Environmental Awareness Week kicks off Monday and our firm is excited to hear from this year’s strong and diverse line-up of speakers. Cliff Majersik, Executive Director for the Institute for Market Transformation (IMT), will kick things off Monday. Majersik directs IMT’s research on building performance policy, energy codes, energy efficiency finance and green leasing. He offers expert assistance to government officials in developing energy and building policy, including laws recently enacted in several cities and states. He was instrumental in crafting Washington, DC’s Clean and Affordable Energy Act of 2008 and its Green Building Act of 2006. Majersik is a member of the U.S. Department of Energy’s State & Local Energy Efficiency Action Network and Commercial Buildings Consortium and serves on Washington, DC’s Green Building Advisory Council.
Majersik was kind enough to answer the below questions about energy policy and his EAW presentation.
CD: You have a strong record of helping develop and guide energy policy – what achievement are you most proud of and why?
CM: I’m most proud of our work to advance transparency in building energy efficiency. We assisted in crafting Energy Star benchmarking laws now in place in DC, NYC, Philadelphia, Austin and other cities. We’re now providing technical assistance to those cities as they implement their laws and to additional cities as they consider passing their own laws.
These laws give markets the information they need to properly value energy efficiency, rewarding owners and designers of high performance buildings and retrofits. They create a feedback loop to enable designers to know how well buildings perform in operations, to work with building operators toward the common goal of high performance buildings and to continuously learn from each project – insights that can be applied to the next project.
CD: Your presentation during Environmental Awareness Week focuses on a movement toward building energy transparency – do you think there are additional measures the profession can and should take toward transparency?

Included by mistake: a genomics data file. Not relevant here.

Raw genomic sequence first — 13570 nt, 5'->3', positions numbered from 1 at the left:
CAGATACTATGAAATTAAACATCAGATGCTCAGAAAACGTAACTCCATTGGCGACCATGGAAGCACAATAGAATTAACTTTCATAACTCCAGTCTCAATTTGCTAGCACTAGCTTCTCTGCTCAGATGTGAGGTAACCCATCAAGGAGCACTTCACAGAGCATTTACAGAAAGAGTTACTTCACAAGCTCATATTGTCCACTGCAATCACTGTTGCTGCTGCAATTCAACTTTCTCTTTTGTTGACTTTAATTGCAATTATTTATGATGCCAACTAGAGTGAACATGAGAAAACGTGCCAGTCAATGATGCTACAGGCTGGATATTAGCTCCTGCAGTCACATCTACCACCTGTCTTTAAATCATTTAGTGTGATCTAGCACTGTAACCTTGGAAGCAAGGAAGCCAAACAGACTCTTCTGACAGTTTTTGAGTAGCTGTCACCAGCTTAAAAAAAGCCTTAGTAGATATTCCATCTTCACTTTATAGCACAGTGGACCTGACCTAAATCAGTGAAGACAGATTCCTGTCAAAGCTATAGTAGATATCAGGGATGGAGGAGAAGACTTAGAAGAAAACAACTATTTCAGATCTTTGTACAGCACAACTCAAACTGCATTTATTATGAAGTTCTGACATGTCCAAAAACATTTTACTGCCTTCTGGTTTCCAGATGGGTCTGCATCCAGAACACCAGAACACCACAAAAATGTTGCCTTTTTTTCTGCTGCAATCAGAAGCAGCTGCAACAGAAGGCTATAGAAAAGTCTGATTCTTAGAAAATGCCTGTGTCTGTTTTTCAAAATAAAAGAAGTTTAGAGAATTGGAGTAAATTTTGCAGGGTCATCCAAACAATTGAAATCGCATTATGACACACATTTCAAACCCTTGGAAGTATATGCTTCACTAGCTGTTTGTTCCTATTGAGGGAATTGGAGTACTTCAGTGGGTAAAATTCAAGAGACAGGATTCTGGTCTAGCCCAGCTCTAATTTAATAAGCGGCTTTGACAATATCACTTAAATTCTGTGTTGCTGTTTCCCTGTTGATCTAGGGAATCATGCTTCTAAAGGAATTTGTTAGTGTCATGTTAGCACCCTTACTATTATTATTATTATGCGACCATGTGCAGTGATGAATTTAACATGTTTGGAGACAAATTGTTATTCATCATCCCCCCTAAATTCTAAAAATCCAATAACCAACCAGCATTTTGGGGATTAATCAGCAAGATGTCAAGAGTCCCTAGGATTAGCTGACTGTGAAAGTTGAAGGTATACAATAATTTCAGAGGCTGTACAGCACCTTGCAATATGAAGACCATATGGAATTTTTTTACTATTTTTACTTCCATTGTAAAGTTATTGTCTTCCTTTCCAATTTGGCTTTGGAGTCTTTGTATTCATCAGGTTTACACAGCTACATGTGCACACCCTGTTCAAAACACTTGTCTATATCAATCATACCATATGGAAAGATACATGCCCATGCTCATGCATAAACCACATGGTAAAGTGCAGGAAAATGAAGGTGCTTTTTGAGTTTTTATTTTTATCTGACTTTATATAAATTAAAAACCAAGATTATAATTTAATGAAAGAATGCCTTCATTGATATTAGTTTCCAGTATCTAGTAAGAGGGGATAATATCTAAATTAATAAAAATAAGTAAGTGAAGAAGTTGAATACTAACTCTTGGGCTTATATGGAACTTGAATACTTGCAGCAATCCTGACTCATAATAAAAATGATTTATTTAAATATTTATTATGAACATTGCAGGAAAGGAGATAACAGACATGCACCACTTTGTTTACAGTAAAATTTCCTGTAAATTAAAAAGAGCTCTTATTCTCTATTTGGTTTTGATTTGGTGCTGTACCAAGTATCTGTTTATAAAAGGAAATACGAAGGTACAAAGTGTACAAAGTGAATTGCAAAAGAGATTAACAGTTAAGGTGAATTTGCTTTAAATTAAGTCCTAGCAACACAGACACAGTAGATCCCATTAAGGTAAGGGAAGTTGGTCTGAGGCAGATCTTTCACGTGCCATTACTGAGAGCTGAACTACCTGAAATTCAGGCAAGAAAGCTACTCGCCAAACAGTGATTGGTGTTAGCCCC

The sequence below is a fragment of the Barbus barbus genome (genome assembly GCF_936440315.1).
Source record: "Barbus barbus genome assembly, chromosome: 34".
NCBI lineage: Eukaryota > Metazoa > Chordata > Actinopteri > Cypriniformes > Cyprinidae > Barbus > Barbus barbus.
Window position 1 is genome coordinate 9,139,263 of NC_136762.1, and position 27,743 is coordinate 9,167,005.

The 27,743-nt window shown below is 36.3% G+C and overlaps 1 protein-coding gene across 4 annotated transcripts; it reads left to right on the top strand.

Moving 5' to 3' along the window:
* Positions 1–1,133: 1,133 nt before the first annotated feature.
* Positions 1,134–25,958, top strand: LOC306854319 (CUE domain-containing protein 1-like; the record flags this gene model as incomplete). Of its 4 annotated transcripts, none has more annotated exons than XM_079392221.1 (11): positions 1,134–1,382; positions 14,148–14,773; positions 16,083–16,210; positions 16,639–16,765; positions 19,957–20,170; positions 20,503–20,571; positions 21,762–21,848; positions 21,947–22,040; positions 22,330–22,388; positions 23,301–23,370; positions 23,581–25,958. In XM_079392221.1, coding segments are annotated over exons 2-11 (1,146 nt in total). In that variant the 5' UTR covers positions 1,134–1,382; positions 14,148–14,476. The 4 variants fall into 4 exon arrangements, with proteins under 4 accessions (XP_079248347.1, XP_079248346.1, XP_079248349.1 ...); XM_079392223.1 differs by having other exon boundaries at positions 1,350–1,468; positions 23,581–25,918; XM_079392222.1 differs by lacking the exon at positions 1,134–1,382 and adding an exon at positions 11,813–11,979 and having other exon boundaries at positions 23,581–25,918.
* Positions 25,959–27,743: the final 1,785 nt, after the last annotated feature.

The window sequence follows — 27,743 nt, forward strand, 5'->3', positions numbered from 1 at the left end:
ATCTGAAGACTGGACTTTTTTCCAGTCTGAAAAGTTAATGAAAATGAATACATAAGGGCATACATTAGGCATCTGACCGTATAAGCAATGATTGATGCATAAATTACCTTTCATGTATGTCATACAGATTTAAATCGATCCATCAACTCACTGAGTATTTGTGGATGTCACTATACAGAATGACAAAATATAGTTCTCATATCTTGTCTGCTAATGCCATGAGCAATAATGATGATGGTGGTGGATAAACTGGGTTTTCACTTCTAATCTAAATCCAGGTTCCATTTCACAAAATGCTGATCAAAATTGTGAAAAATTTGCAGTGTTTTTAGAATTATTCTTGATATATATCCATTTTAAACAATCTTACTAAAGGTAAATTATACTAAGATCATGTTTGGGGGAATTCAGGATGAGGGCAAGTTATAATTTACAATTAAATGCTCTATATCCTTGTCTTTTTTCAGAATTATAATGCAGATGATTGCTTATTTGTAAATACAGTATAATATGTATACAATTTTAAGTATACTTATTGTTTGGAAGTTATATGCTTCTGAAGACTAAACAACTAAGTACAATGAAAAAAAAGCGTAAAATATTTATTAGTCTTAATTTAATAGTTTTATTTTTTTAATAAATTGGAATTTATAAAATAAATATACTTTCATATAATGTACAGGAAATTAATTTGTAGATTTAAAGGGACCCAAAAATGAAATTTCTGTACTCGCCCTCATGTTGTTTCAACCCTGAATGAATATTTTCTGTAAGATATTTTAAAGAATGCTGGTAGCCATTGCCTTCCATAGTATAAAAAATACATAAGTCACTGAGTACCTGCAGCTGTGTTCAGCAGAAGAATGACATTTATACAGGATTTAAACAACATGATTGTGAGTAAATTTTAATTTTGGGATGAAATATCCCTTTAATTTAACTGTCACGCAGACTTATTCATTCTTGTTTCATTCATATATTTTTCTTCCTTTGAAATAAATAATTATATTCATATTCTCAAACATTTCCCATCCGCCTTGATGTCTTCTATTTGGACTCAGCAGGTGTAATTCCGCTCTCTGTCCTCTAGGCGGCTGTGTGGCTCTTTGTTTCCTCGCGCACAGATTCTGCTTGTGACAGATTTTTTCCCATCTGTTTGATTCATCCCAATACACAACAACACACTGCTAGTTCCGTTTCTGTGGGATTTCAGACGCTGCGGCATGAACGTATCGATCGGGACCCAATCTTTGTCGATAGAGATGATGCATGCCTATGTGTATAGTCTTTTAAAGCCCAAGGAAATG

CM: Absolutely. I’m a big fan of the AIA 2030 commitment and the way that AIA is transparently reporting on progress against goals. I’d like to see more firms participate in the commitment, use energy modeling iteratively as a tool to improve the efficiency of their building designs and encourage their clients to choose to voluntarily calculate and post publicly their Energy Star Target Finder ratings. This should continue after buildings are in operation as clients can post their scores publicly. As respected building experts, architects and AIA chapters can also be powerful spokespeople in favor of new cities adopting benchmarking-and-disclosure laws.
CD: What role should energy modeling play in the design process for architects and engineers?
CM: Energy modeling is critical to designing energy efficient high-performance buildings. It’s not enough to design a building and throw the design over the fence to the engineers and leave it to them to model the building at the end of the process. Engineers and energy modelers should be involved from the very beginning of an integrated design process. Because decisions like orientation and massing are critically important to the efficiency of designs, modeling should be used iteratively from very early in conceptual design to test and improve design ideas.
CD: What U.S. cities are leading the way in regard to tracking building performance and what efforts are they undertaking?
CM: NYC, Washington DC, San Francisco and Philadelphia have laws requiring owners to Energy Star benchmark their buildings and publicly disclose the scores. Austin, Seattle, Washington State and California have benchmarking laws requiring disclosure at the time of purchase, leasing or finance of buildings. Ohio, Minnesota, Michigan and other states, cities and counties around the country benchmark their government buildings and post the scores. The federal government is following suit.
Massachusetts has a building energy asset rating pilot. These laws are new. Many governments have posted the scores of their government buildings. NYC is the first city to publicly post scores for privately owned buildings. DC is unique so far in requiring that new private buildings over 50,000 sf must energy model, calculate an Energy Star Target Finder score and post it publicly; after the building enters operations it must Energy Star benchmark and post the new score alongside the Target Finder score.
CD: What do you think is the most pressing issue our world currently faces regarding sustainability?
CM: Averting catastrophic climate change.
Nina - 24 Feb 2014
How many speakers total were installed?
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